King Oddball Review

Define good. Ending worlds is good, right?

We can’t always find justification for a villain’s actions.  As the consistently astute Alfred tells us in The Dark Knight, “Some men just want to watch the world burn.”  And some, like King Oddball, want to do so while wearing the moon as a helmet.

King Oddball is 10Tons’s quirky new physics puzzler, in which you take charge of its title character: a giraffe-tongued, moon-helmeted, rock-spewing disembodied head which appears to be terrorizing Earth from some not-quite-next dimension.  The King’s sole purpose in life is to destroy the world, as evidenced by the game’s extended title and one-line intro: “King Oddball ends the world.” 

King Oddball

Ending the world requires destroying the armed forces that are leading the anti-Oddball resistance.  Each level pits the King against a new assortment of tanks, helicopters, and soldiers which must be crushed for the sake of global annihilation.  Floating above his opposition, the King rotates his head (entire self) 180 degrees in a metered pace.  With his gargantuan purple tongue, he automatically grabs one of the three giant rocks that are available at the start of each level, and swings it along with him.  When you tap the screen, King Oddball releases the rock and it goes flying according to the tongue’s trajectory—hopefully into a tank.  This bizarre method of attack is highly effective against the military, as a single hit will always blow up an unshielded enemy.

Even though you start each level with only three of these ultra-destructive rocks, you can earn more.  Blowing up more than one enemy with a single rock earns you a multiplier, and a multiplier of 3x gives you an extra, golden rock (6x would give you two, 9x three, etc.).  You can also earn additional ammo by hitting Oddball in the head (entire self) with a ricocheted rock.

This latter trick seems nigh impossible when rocks are flying outward from your tongue, but therein lies the beauty of King Oddball‘s gameplay: the physics engine is so fine-tuned that players can—with experience—nearly perfect the art of bouncing rocks off of enemy units and back into Oddball, or into other units for multipliers.  The momentum from Oddball’s tongue, coupled with the consistent bouncing points on explosive tanks and helicopters (rocks don’t bounce off soldiers), creates a nearly perfect physics environment which rewards players for learning its nuances, rather than firing randomly.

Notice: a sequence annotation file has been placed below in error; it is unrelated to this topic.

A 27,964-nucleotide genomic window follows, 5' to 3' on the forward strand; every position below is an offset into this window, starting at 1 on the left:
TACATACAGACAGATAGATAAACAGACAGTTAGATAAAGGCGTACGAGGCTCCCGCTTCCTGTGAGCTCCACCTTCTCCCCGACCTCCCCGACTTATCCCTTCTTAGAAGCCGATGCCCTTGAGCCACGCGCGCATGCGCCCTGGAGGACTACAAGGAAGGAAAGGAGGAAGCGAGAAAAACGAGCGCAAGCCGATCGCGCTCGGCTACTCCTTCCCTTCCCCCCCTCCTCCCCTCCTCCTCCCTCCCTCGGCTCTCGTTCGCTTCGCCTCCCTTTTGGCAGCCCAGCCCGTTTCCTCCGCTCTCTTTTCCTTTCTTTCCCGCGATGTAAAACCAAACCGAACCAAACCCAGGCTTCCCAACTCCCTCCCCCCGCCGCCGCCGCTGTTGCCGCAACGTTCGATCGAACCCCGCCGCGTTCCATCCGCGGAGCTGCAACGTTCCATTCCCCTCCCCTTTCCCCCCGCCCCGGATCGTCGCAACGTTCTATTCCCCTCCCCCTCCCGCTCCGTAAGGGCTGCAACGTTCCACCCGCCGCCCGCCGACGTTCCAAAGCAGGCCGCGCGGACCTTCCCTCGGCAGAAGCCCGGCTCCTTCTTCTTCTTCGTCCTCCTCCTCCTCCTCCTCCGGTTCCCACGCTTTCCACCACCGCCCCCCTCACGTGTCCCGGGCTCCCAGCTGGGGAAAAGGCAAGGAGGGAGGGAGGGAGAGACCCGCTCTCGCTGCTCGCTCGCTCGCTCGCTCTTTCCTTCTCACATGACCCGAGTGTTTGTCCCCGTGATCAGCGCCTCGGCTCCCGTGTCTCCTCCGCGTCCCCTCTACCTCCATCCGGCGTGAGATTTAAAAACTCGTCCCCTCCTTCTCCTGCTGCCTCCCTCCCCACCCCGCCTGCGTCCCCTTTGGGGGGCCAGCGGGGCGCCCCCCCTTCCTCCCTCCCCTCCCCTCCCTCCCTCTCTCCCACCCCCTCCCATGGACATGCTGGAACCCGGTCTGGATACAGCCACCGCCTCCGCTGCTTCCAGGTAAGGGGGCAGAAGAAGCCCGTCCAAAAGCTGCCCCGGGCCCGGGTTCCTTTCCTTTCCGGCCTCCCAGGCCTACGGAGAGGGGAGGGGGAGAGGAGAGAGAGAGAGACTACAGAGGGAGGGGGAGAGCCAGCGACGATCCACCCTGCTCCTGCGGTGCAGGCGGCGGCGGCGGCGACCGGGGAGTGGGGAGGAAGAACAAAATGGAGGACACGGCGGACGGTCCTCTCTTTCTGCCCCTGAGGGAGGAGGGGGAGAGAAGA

King Oddball

Once you’ve mastered these skills, King Oddball does skew towards the easier side of difficult.  Its level progression, which allows you to play any new stage you’ve opened on its grid-like map, results in an erratic level of challenge and no real “boss stages.”  And since there is no scoring system, outside of achievements and the twelve-level “One Rock Challenge,” there is little incentive to complete stages in any ambitious fashion.  In fact, once a level is completed—”Epic Win!”—it is claimed for the King and cannot be replayed.

And yet, this simplicity is fitting in the King Oddball world.  The entire game exudes an air of mystery, an almost “no need to explain ourselves”-ness.   There is no true menu screen, no level-specific scores, no “like us on Facebook!” buttons.  Bonus areas and options, like overall statistics, appear in the map itself once you reach certain points, but are inaccessible beforehand.  The “Odd Phone,” which lets you talk to the King directly, provides little other answers except “World needs ending,” “Like ball but curiously odd,” and occasionally some commentary on Alien vs Predator.  It’s refreshing to play a game that doesn’t constantly remind you this is a game and boy are we having fun beyond the sheer fact that yes, I am having fun.

Of course, I’m curious why a giant floating head is hell-bent on destroying the world.  Why is his tongue so long?  What is he king of?  Where did he get a rotary phone in this day and age?  Why are there moustaches hidden all over?  Why don’t the tanks and soldiers ever shoot at him?  Is his head made of stone, the moon, or “helmetium,” like he claims?   

Not learning the answers to these questions, or any others, doesn’t really matter.  King Oddball is a nearly perfect gameplay experience, with just the right level of strange to remain memorable.  I would call it the new Angry Birds, but it’s more than that: it’s the new King Oddball.

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